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Novice
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is it possible to embed VRAM into the intel gpu

 

 

ok firstly this is partially a question and partially a " suggestion " to the makers

 

ok so I run the intel UHD 620 I love the detail and its pretty awesome ​

for 90% of stuff only time it failed me was when I tried to play " Monster Hunter World " graphics crashed with a error about lack of memory

 

is it possible to embed a GDDR type dedicated VRAM in 2 / 3 / 4 GB of visual memory to enable use of ALL digital items out there

 

I myself love my UHD 620 and strongly feel that with addition of some dedicated memory for the graphics intel could very seriously compete against the likes of Nvidia or AMD and I would swiftly buy any updated nuc that featured a graphics with VRAM option

 

 

 

 

 

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Super User
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In Windows 10 , Intel Integrated Graphics, uses part of system RAM as a graphics memory. So, if you will increase your RAM size, more graphics memory will be available for your games. More explanation you may find here: https://www.intel.com/content/www/us/en/support/articles/000020962/graphics-drivers.html

 

Leon

 

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Novice
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well its increased to maximum level and it doesn't help hate to say I have 16GB of DDR 4 ram wich is equivlant of 32GB of ddr3 … wich is the maximun capacity for the board and it doesn't suck the system ram the way u say it should windows 10 + game + background stuffs might be using maybe 5gb of 16gb of my ram leaving 11 to be chewed by graphics and nope it still wont run crashes out every time everything else runs fine elder scrolls online no issue saints row no problems far cry 3 4 5 also no issue just monster hunter and it keeps specifying its crash error as insufficient VRAM soooo given there should be 11gb of system ram to obliterate with > why is it not doing so ? is there some setting to buffer an allocated amount maybe ? any further suggestions would be great

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Novice
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​OK so update :

 

after some extensive googling the issue has been solved it required some adjustment to the memory allocation in the bios ( the thing at boot up ) with few tweeks in the chipset management for the graphcs it now runs monster hunter world and everything else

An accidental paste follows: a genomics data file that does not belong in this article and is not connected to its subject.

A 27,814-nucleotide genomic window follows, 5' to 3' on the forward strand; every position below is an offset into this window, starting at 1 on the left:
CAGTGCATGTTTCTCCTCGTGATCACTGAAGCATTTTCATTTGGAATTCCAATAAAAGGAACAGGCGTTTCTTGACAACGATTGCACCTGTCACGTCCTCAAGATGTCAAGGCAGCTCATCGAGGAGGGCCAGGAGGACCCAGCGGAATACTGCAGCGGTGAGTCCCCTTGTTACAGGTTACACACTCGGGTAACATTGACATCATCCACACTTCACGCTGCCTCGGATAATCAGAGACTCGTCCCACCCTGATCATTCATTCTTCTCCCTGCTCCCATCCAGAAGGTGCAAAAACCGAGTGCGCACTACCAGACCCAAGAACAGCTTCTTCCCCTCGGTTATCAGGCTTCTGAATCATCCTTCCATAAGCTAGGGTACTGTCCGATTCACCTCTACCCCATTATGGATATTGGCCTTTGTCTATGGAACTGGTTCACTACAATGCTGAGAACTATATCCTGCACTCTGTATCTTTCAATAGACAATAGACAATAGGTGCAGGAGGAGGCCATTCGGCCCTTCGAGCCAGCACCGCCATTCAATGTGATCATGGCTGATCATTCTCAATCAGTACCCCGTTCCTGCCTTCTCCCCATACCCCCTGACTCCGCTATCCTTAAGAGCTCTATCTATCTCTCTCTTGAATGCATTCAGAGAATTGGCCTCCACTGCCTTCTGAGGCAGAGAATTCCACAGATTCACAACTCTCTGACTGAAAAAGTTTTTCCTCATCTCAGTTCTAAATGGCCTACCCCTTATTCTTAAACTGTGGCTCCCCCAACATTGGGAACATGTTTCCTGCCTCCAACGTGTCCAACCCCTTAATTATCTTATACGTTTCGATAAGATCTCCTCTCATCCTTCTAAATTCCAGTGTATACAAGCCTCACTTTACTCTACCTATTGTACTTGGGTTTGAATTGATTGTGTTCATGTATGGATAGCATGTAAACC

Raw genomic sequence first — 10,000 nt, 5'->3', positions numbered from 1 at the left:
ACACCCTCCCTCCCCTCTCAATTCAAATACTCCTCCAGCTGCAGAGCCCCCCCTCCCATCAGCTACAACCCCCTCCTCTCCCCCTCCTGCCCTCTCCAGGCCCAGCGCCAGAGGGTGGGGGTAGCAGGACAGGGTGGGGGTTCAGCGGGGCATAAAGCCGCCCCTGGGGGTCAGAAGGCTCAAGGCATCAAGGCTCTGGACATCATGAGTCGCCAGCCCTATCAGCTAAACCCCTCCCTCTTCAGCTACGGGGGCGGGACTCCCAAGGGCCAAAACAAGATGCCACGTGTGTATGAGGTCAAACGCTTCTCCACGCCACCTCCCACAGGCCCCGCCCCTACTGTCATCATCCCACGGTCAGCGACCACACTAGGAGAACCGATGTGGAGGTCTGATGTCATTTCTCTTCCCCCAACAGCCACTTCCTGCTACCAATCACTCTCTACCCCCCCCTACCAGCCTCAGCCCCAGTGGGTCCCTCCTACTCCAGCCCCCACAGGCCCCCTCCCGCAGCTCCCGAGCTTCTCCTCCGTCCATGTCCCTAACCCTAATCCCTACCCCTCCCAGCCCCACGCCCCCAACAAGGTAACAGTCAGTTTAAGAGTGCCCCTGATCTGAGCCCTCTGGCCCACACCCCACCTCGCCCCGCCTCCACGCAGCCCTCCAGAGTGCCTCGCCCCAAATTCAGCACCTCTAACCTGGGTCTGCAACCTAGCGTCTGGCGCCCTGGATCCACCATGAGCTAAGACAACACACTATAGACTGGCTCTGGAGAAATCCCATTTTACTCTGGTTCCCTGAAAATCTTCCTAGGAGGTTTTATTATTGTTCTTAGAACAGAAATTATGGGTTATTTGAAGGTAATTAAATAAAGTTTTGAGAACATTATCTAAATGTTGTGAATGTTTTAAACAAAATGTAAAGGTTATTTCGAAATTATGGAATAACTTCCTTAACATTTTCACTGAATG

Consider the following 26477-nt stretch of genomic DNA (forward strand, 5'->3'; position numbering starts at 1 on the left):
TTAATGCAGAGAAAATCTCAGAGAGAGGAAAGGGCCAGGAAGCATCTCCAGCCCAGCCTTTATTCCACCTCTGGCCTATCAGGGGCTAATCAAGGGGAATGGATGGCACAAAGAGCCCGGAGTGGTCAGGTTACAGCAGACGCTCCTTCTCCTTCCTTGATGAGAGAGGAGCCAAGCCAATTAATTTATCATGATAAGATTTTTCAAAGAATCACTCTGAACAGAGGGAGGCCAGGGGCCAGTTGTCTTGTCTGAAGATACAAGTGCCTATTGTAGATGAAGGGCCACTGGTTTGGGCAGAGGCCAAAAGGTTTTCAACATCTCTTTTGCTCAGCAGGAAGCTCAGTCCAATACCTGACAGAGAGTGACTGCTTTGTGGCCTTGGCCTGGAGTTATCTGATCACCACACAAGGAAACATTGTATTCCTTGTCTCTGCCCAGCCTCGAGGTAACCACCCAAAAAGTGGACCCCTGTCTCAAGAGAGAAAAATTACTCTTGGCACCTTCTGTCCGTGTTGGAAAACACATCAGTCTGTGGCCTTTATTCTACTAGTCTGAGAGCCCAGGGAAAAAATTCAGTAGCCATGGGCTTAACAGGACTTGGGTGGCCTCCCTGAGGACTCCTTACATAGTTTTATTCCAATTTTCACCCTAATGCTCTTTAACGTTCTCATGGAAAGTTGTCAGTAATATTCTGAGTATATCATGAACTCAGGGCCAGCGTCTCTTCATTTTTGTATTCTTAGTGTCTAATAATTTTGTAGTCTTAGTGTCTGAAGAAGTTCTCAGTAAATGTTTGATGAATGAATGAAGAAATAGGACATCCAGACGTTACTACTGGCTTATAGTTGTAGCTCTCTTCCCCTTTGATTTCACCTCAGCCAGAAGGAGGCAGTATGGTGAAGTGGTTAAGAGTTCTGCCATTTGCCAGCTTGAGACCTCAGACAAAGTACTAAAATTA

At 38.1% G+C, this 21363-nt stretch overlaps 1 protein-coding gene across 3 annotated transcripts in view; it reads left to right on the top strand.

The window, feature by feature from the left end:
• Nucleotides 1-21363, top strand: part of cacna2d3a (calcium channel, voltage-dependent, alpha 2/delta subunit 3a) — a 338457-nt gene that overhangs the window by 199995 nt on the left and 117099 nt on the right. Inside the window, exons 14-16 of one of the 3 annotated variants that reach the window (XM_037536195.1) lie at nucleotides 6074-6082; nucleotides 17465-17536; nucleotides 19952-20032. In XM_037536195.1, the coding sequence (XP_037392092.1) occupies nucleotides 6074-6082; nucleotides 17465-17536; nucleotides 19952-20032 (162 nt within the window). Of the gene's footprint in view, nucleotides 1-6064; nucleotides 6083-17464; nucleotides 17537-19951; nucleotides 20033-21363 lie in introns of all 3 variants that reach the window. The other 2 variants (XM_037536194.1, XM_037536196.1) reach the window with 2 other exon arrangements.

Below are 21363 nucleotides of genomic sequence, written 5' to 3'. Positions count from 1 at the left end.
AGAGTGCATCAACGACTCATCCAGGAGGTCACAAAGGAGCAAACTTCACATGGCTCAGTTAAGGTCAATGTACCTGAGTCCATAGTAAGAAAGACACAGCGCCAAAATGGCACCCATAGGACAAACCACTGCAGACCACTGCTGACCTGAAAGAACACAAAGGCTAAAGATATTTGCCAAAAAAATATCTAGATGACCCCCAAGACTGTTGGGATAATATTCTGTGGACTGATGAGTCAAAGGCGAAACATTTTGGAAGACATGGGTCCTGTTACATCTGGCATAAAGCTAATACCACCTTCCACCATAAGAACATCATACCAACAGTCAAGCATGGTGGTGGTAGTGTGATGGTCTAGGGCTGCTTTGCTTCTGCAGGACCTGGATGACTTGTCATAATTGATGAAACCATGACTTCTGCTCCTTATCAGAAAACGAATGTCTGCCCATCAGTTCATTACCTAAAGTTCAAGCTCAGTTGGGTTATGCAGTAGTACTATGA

BUT I still cant help but to think how much simplier it would be to have a memory circuit intergrated with the onboard chipset so it had its its own dedicated memory to use rather than doing battle for " shared " system resources as a whole this would benefit the entire system as u wouldn't be carnivoring memory from system to run graphics the whole memory sharing thing might be mostly convenient but on the whole it generates performance lag as the system hangs for a few moments to allocate / de allocate ram for graphics on the fly by demand requirement the whole point of VRAM is to remove that lag as game draws more or less of the shared ram as well as the impact / stress / strain this puts on the system as a whole gpu chewing off the left leg of ur ram and the engine that is ur pc suffers and struggles adding dedicated VRAM to the intergrated gpu circuitry would solve all the issues

 

 

 

 

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Super User Retired Employee
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The graphics engine is in the processor, not the chipset. The chipset provides output steerage and nothing more. Embedding memory in the processor, on the scale necessary, would be a *very* expensive proposition. Look to discrete graphics cards for this capability.

 

...S

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Novice
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​if I had a regular pc > that's what I would of done already but with a NUC mini / micro pc theres no sockets on the board to connect a card to or opening in the case to allow use of such and even " discreet " graphics my case measure 20" across ( left to right ) 10" ( front to rear) and 2" high running on 12v 2.5a power unit there is litterly no way to add any physical device into the box IF it was that simple I would of done that already rather than asking " is " vram for intergrated a possibility and from this answer I gather " yes " it is but like all things costs money and that would be fine a new nvidia card costs thousands of dollars for the latest thing so yeah there was an expectation of cost > wich I would be happy to pay IF the option was available

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